First Look: Windows Media Player 10 Technical Beta

The Windows Media team released the Technical Beta for Windows Media Player 10 on June 3. I’m currently running the Technical Beta build on my laptop, with no serious glitches so far. In fact, I’ve had fewer issues with the beta of Player 10 than I experience when running Player 9 on the box I use to serve all my media. While I don’t recommend installing this new player on your primary system (as I have) until it gets closer to official release, there are plenty of reasons to get excited about dramatic improvements to the default media player.
Windows Media 9 Series introduced better media codecs and a generally improved player. However, Player 9 continues to frustrate me with a convoluted series of buttons haphazardly placed around the perimeter of the main program window. Player 10 is completely different. The interface is a graceful replacement for the ugly stepsister that was/is Player 9. Number 9 is pretty on the inside, with powerful features, but lacks the finesse of some of its rivals. Player 10 functionality takes ideas founded in Player 9 and delivers a walloping upgrade, making Windows Media Player a joy to use for the first time since version 6.4 (which is still accessible via the Run command line by typing in mplayer2 and hitting Enter).
Interface Upgrade
The interface takes all the buttons wrapped around Player 9 and organizes them cleanly and sensibly at the top of the UI, not unlike the IE toolbar buttons. A quick access panel makes switching between albums or playlists a snap. There’s almost a solution for player interruption, by clicking the Back button to resume playback of the previous item. I say almost, because in a perfect world, I should be able to create a playlist, listen to the playlist, interrupt the playlist with an item outside the playlist, and then pickup where I left off when the solitary outsider is finished (think listening to music, interrupting the music to listen to voicemail, and returning to the music when voicemail is finished).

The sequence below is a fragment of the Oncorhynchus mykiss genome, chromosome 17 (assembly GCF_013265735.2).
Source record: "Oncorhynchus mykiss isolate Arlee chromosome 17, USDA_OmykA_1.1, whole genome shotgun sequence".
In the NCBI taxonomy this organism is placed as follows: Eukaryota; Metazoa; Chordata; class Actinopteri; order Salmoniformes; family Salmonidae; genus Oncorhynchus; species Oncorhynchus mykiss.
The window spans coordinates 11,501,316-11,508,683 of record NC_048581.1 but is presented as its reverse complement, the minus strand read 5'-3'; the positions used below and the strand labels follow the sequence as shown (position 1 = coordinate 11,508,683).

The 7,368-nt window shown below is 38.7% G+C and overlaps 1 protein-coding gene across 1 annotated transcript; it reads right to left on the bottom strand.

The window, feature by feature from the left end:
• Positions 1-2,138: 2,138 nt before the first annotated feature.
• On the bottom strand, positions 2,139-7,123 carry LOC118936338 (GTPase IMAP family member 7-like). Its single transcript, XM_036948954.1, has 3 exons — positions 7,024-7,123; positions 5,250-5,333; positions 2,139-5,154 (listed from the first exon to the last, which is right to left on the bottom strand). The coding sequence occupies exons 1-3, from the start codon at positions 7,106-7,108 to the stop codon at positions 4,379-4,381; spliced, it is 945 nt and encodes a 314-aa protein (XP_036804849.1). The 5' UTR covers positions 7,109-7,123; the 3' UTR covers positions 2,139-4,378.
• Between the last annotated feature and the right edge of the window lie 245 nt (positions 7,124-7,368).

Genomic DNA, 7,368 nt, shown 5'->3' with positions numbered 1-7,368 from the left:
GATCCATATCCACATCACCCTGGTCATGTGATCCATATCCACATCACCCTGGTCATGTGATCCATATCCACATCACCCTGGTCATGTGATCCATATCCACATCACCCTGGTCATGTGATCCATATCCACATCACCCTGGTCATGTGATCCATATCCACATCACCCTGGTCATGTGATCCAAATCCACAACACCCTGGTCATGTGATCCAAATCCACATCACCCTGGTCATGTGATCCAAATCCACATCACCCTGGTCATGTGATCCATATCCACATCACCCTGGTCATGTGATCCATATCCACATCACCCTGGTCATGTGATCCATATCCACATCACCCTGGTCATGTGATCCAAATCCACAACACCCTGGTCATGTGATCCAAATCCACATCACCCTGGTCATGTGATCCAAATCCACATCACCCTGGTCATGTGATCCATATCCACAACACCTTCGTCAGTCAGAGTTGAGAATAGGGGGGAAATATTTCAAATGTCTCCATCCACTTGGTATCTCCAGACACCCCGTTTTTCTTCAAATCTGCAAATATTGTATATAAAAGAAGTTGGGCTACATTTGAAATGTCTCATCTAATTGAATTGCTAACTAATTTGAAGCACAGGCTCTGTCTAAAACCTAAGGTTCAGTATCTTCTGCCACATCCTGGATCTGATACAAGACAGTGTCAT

Windows Media Player 10 Interface
Other interface improvements include scrolling of streaming media during playback (an impossibility in Player 9), which is essential for fast-forward and rewind functionality. A mini-visualization located just to the right of the volume slider adds subtle finesse to the play control area. The Enhancements view is almost identical to Player 9, with the navigation moved to the top of the visualization pane, making the interface more consistent.
Premium Services
Integration with premium services is now fluid in a way that should give iTunes a run for its money. Where launching a premium service inside the player used to be akin to invoking some arcane incantation and generating an annoying series of external windows, the new integration (demonstrated with new versions of Napster and CinemaNow in the Technical Beta) is considerably more seamless.
Napster appears to understand just how important the user experience is. Microsoft provides space for premium service navigation in the player window and Napster takes full advantage. Using Napster via Player 10 makes you forget the player is anything other than the Napster player. Buttons navigate cleanly to Napster specific features. Interacting with the music and radio services seems snappier inside Media Player 10, instead of the more sluggish response found in the Player 9 integrated version, when compared against the standalone version of Napster. So far, I’ve had to install the Napster upgrade twice in order to navigate successfully; I’m willing to write that off as a beta issue for the time being.
Windows Media Player 10 Napster Premium Service